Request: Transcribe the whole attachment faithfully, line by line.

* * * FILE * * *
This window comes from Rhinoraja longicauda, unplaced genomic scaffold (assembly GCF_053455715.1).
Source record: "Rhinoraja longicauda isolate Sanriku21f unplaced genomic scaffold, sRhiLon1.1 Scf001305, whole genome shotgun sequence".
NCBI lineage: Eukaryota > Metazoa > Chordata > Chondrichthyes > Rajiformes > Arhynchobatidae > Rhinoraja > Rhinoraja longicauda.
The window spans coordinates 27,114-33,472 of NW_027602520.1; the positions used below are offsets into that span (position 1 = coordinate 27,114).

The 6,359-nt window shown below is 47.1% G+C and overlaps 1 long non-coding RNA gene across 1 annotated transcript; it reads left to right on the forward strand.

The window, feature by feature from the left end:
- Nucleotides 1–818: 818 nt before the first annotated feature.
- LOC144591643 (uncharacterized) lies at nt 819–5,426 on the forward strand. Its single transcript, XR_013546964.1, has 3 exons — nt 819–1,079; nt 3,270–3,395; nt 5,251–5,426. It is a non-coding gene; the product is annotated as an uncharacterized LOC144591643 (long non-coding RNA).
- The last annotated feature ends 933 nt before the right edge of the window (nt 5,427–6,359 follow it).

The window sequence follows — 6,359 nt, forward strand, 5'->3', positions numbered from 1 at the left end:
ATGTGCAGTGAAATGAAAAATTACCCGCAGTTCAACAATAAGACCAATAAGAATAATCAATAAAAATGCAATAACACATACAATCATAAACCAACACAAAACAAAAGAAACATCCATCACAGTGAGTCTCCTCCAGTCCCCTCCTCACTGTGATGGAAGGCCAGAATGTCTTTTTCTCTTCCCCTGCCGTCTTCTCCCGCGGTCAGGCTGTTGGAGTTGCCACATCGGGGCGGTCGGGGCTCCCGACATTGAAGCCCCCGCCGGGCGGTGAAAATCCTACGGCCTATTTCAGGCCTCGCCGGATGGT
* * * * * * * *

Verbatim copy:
This window comes from Rhinoraja longicauda, unplaced genomic scaffold (assembly GCF_053455715.1).
Source record: "Rhinoraja longicauda isolate Sanriku21f unplaced genomic scaffold, sRhiLon1.1 Scf001305, whole genome shotgun sequence".
NCBI lineage: Eukaryota > Metazoa > Chordata > Chondrichthyes > Rajiformes > Arhynchobatidae > Rhinoraja > Rhinoraja longicauda.
The window spans coordinates 27,114-33,472 of NW_027602520.1; the positions used below are offsets into that span (position 1 = coordinate 27,114).

The 6,359-nt window shown below is 47.1% G+C and overlaps 1 long non-coding RNA gene across 1 annotated transcript; it reads left to right on the forward strand.

The window, feature by feature from the left end:
- Nucleotides 1–818: 818 nt before the first annotated feature.
- LOC144591643 (uncharacterized) lies at nt 819–5,426 on the forward strand. Its single transcript, XR_013546964.1, has 3 exons — nt 819–1,079; nt 3,270–3,395; nt 5,251–5,426. It is a non-coding gene; the product is annotated as an uncharacterized LOC144591643 (long non-coding RNA).
- The last annotated feature ends 933 nt before the right edge of the window (nt 5,427–6,359 follow it).

The window sequence follows — 6,359 nt, forward strand, 5'->3', positions numbered from 1 at the left end:
ATGTGCAGTGAAATGAAAAATTACCCGCAGTTCAACAATAAGACCAATAAGAATAATCAATAAAAATGCAATAACACATACAATCATAAACCAACACAAAACAAAAGAAACATCCATCACAGTGAGTCTCCTCCAGTCCCCTCCTCACTGTGATGGAAGGCCAGAATGTCTTTTTCTCTTCCCCTGCCGTCTTCTCCCGCGGTCAGGCTGTTGGAGTTGCCACATCGGGGCGGTCGGGGCTCCCGACATTGAAGCCCCCGCCGGGCGGTGAAAATCCTACGGCCTATTTCAGGCCTCGCCGGATGGT